Millicent’s Lebkuchen

Having just finished reading The Book Thief by Markus Zusak, I got the urge to make a batch of a German gingerbread called Lebkuchen. (Read my thoughts on the book HERE) On one of Liesel and Rudy’s visits to the Mayor’s house, they find a plate of Christmas cookies that they decide were meant for them. Could they have been a type of Lebkuchen?

Today I share with you a treasured recipe passed on to me by a dear old friend who recently passed away at the age of 95. My Lebkuchen will always lack a certain something when compared with hers, but I give it my very best. Perhaps knowing that someone you love has made them makes a cookie taste better than one you made yourself.

These cookies are best enjoyed after storing them for at least 3-4 days to soften, but who can resist biting into a freshly baked cookie? I never last 3 days before digging in.

Millicent’s Lebkuchen


  • 3/4 cup melted margarine or butter
  • 1 cup brown sugar
  • 1/3 cup corn syrup or molasses
  • 3 cups flour
  • 1 tsp baking powder
  • 1/2 tsp baking soda
  • 1 tsp salt
  • 1 tsp cinnamon
  • 2 tsp ginger (or more if you like)
  • 1/2 tsp nutmeg
  • 1/4 cup buttermilk or soured milk
  • 1/4 cup cold strong coffee


  1. Mix margarine or butter, brown sugar, and corn syrup or molasses.
  2. Sift flour, baking powder, baking soda, salt, and spices.
  3. Gradually blend dry ingredients with liquid mixture, alternating with milk and coffee.
  4. Cover tightly and chill until firm.
  5. Roll out to ¼ inch thickness .
  6. Cut out and arrange slightly apart on a cookie sheet lined with parchment paper.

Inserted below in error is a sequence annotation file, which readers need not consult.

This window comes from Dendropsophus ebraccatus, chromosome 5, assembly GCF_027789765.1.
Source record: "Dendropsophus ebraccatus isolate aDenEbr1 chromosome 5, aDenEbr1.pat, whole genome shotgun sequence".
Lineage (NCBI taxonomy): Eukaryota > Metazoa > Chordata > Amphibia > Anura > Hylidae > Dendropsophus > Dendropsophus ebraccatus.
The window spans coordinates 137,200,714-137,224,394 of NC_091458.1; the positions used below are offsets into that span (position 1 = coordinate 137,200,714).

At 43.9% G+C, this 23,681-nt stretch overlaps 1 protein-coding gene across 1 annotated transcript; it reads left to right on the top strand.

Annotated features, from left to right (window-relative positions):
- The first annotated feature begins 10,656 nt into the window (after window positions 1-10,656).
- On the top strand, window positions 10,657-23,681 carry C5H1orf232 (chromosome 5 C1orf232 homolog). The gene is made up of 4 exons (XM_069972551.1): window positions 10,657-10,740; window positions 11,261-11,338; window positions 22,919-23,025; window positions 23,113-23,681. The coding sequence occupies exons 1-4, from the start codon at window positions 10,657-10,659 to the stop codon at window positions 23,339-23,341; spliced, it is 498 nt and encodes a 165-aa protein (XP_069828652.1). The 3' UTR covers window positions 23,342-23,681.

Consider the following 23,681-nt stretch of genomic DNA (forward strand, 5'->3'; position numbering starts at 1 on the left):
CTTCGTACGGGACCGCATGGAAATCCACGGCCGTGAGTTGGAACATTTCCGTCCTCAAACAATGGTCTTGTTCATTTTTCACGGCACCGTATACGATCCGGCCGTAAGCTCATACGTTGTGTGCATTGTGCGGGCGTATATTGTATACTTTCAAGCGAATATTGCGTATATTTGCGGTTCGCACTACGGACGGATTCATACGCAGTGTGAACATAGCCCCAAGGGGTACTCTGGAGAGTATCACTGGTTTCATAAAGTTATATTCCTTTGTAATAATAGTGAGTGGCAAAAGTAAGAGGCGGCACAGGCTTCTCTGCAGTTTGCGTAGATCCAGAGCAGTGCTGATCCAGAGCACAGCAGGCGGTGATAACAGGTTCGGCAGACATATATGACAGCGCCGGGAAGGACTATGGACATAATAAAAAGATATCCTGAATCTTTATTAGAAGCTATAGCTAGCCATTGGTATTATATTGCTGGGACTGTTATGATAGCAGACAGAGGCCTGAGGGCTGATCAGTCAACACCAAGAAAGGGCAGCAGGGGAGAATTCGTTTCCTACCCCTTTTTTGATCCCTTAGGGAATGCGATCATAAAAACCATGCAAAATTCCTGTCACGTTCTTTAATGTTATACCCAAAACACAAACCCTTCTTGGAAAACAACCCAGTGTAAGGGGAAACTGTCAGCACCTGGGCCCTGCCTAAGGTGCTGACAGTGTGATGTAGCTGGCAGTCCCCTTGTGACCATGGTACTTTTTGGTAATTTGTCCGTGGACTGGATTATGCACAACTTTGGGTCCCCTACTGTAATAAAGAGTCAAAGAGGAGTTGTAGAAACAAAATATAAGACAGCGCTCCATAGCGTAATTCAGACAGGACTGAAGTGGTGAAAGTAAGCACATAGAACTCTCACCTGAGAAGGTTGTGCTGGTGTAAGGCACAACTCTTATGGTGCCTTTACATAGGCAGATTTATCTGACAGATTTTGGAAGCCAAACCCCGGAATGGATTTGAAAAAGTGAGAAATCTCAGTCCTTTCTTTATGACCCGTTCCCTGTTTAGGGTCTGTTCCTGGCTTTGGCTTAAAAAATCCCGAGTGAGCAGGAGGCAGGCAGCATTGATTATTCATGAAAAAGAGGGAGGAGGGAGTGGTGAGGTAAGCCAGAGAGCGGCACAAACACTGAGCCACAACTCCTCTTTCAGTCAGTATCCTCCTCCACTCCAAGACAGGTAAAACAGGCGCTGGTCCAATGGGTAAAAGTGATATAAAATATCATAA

7. Bake at 350°F for 8-10 minutes. Do not overbake.

There are two options for glazing these cookies.  The first is a thin lemon glaze that is applied while the cookies are still hot from the oven. This glaze cools to a lovely crisp finish.

  • Mix 1 cup icing sugar, 1 large egg white, 1 tbsp lemonjuice, and 1/8 tsp fine sea salt.
  • Brush on warm cookies using a pastry brush. Let set completely before packaging the cookies.

The second option is a thicker lemon frosting that can be tinted a lovely pastel yellow or pink.

  • Mix 1 ½ cups icing sugar, 1/2 tsp vanilla, 3 tbsp lemon juice.
  • Frost the tops of completely cooled cookies using the back of a spoon or a small offset spatula.

Store in an airtight container 3 days before serving for maximum flavour and texture (if you have the self-control).

Published by Aly Writes

I bake. I write. What goes better together than a good story and a delicious fresh-baked pastry? Nothing. And I can give you both. Grab a hot cuppa and join me.

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